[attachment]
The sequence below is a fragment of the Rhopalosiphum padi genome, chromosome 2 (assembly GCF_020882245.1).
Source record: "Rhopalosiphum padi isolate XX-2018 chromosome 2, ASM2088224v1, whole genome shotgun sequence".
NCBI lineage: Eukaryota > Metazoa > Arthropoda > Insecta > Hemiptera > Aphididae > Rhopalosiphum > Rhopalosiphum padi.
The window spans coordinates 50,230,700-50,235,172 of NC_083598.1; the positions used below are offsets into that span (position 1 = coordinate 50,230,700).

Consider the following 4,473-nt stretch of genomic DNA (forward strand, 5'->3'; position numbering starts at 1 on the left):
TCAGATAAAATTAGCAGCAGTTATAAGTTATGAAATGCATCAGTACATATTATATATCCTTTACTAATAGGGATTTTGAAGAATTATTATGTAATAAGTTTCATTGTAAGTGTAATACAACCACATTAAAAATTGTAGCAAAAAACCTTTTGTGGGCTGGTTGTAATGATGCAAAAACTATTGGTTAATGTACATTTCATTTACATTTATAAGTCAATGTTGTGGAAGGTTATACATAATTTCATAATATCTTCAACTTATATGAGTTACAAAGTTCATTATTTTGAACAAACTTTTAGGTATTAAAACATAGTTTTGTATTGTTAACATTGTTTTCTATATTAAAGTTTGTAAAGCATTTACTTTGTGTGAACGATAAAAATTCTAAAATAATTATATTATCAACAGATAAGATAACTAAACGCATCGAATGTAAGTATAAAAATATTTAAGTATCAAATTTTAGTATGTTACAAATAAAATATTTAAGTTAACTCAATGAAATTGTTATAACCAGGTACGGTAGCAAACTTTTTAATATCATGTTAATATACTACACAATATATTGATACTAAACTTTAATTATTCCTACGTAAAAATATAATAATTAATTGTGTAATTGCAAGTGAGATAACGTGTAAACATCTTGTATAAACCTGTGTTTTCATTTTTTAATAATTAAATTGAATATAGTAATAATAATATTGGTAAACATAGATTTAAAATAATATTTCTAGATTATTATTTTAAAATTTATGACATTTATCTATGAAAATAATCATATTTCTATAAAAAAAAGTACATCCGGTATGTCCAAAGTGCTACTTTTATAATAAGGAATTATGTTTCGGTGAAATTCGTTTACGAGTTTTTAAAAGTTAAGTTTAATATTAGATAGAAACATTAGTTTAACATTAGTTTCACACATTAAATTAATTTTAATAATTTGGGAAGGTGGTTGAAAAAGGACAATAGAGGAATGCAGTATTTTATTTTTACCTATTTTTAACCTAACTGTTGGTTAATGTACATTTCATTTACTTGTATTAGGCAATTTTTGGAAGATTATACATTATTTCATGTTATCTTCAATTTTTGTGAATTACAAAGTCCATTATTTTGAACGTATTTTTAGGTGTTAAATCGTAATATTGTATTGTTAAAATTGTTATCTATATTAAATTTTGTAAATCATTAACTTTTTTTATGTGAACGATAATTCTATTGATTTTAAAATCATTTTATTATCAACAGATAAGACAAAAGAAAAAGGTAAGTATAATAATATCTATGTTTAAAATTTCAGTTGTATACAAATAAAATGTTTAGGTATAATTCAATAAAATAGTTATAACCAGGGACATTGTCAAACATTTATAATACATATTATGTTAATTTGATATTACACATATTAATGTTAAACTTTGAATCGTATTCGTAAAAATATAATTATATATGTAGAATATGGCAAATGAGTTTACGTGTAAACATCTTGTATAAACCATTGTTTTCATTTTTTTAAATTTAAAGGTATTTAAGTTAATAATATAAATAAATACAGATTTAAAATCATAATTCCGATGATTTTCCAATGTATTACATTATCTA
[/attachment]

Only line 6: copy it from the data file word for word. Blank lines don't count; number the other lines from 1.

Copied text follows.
TCAGATAAAATTAGCAGCAGTTATAAGTTATGAAATGCATCAGTACATATTATATATCCTTTACTAATAGGGATTTTGAAGAATTATTATGTAATAAGTTTCATTGTAAGTGTAATACAACCACATTAAAAATTGTAGCAAAAAACCTTTTGTGGGCTGGTTGTAATGATGCAAAAACTATTGGTTAATGTACATTTCATTTACATTTATAAGTCAATGTTGTGGAAGGTTATACATAATTTCATAATATCTTCAACTTATATGAGTTACAAAGTTCATTATTTTGAACAAACTTTTAGGTATTAAAACATAGTTTTGTATTGTTAACATTGTTTTCTATATTAAAGTTTGTAAAGCATTTACTTTGTGTGAACGATAAAAATTCTAAAATAATTATATTATCAACAGATAAGATAACTAAACGCATCGAATGTAAGTATAAAAATATTTAAGTATCAAATTTTAGTATGTTACAAATAAAATATTTAAGTTAACTCAATGAAATTGTTATAACCAGGTACGGTAGCAAACTTTTTAATATCATGTTAATATACTACACAATATATTGATACTAAACTTTAATTATTCCTACGTAAAAATATAATAATTAATTGTGTAATTGCAAGTGAGATAACGTGTAAACATCTTGTATAAACCTGTGTTTTCATTTTTTAATAATTAAATTGAATATAGTAATAATAATATTGGTAAACATAGATTTAAAATAATATTTCTAGATTATTATTTTAAAATTTATGACATTTATCTATGAAAATAATCATATTTCTATAAAAAAAAGTACATCCGGTATGTCCAAAGTGCTACTTTTATAATAAGGAATTATGTTTCGGTGAAATTCGTTTACGAGTTTTTAAAAGTTAAGTTTAATATTAGATAGAAACATTAGTTTAACATTAGTTTCACACATTAAATTAATTTTAATAATTTGGGAAGGTGGTTGAAAAAGGACAATAGAGGAATGCAGTATTTTATTTTTACCTATTTTTAACCTAACTGTTGGTTAATGTACATTTCATTTACTTGTATTAGGCAATTTTTGGAAGATTATACATTATTTCATGTTATCTTCAATTTTTGTGAATTACAAAGTCCATTATTTTGAACGTATTTTTAGGTGTTAAATCGTAATATTGTATTGTTAAAATTGTTATCTATATTAAATTTTGTAAATCATTAACTTTTTTTATGTGAACGATAATTCTATTGATTTTAAAATCATTTTATTATCAACAGATAAGACAAAAGAAAAAGGTAAGTATAATAATATCTATGTTTAAAATTTCAGTTGTATACAAATAAAATGTTTAGGTATAATTCAATAAAATAGTTATAACCAGGGACATTGTCAAACATTTATAATACATATTATGTTAATTTGATATTACACATATTAATGTTAAACTTTGAATCGTATTCGTAAAAATATAATTATATATGTAGAATATGGCAAATGAGTTTACGTGTAAACATCTTGTATAAACCATTGTTTTCATTTTTTTAAATTTAAAGGTATTTAAGTTAATAATATAAATAAATACAGATTTAAAATCATAATTCCGATGATTTTCCAATGTATTACATTATCTA